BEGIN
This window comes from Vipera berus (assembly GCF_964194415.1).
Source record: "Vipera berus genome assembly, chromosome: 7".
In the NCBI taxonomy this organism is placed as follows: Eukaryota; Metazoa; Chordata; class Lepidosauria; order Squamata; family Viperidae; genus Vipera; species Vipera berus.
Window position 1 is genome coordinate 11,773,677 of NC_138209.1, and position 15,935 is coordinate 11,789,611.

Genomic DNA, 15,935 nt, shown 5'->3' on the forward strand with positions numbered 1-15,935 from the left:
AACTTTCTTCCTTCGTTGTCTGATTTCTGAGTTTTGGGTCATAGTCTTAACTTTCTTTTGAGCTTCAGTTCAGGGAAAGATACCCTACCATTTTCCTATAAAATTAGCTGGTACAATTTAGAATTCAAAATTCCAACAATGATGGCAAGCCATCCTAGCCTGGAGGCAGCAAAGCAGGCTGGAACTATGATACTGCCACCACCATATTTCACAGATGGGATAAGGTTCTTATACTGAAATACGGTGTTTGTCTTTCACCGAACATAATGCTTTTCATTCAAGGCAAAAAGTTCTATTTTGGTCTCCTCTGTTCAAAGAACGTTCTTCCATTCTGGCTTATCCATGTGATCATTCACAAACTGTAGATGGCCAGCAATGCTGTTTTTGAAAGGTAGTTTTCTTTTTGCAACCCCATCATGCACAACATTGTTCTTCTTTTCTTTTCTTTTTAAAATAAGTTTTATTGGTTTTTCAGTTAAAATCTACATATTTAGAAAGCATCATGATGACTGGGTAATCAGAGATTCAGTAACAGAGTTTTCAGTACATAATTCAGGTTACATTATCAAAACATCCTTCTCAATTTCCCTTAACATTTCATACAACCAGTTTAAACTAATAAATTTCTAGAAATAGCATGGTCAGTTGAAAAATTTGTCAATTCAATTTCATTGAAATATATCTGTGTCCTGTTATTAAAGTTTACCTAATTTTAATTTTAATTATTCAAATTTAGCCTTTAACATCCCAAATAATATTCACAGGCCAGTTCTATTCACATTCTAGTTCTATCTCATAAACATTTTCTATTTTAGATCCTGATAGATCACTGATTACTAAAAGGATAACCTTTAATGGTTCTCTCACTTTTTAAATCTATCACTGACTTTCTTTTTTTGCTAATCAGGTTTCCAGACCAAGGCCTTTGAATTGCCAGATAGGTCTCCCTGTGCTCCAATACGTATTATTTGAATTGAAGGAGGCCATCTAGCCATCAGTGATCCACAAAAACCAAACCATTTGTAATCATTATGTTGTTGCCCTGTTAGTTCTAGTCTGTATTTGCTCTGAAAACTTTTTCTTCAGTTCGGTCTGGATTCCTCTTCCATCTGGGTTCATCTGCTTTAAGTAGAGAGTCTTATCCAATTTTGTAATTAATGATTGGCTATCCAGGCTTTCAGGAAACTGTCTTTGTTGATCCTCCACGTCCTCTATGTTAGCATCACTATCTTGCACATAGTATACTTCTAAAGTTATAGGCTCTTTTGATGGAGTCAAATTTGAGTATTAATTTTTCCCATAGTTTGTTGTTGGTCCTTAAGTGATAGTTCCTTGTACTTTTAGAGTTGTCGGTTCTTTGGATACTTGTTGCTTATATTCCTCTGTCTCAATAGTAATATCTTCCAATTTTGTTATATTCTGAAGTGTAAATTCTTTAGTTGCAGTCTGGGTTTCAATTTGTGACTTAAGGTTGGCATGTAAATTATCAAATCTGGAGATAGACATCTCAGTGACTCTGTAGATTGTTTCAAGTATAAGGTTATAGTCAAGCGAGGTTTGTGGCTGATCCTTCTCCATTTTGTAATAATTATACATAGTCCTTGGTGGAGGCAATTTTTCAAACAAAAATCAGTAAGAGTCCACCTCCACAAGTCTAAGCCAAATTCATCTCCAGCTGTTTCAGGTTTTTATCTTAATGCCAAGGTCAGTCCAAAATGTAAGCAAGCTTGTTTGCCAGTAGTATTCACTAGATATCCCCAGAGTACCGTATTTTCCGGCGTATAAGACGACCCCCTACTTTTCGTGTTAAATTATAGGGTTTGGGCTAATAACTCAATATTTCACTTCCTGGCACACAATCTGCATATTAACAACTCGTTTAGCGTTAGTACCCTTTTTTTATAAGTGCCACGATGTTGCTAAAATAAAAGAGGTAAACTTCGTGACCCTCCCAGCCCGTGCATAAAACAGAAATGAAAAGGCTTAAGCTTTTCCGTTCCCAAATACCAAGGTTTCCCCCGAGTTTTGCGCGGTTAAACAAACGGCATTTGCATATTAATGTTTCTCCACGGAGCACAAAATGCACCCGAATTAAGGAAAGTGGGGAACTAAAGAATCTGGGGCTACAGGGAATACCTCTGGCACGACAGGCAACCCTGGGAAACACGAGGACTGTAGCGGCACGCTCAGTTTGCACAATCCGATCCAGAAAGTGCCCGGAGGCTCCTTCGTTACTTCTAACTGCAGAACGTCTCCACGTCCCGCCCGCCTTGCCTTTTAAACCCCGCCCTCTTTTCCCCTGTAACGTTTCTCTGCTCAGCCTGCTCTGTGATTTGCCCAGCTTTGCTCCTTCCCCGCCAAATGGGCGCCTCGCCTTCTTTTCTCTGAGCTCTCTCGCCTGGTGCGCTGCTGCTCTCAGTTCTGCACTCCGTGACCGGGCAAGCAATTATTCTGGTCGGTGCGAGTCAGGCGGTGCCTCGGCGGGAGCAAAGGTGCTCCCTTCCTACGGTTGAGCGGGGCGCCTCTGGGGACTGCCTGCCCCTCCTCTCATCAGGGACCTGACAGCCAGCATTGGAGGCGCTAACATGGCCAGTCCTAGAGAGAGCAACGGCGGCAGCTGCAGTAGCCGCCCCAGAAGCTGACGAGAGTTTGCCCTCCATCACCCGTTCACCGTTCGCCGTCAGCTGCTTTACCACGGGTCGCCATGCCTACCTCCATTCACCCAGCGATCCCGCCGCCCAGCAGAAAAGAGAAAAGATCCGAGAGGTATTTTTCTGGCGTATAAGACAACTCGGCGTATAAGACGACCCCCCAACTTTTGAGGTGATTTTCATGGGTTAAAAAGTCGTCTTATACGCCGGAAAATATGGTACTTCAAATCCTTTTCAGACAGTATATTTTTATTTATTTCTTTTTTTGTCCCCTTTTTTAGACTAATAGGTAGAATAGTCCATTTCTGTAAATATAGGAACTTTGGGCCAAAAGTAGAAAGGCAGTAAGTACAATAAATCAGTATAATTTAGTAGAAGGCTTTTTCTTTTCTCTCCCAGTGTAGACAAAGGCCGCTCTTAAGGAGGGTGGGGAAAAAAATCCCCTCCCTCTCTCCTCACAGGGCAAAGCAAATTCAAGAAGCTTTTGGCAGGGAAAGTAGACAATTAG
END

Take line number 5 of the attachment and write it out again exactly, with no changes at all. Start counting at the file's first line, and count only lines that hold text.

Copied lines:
Genomic DNA, 15,935 nt, shown 5'->3' on the forward strand with positions numbered 1-15,935 from the left: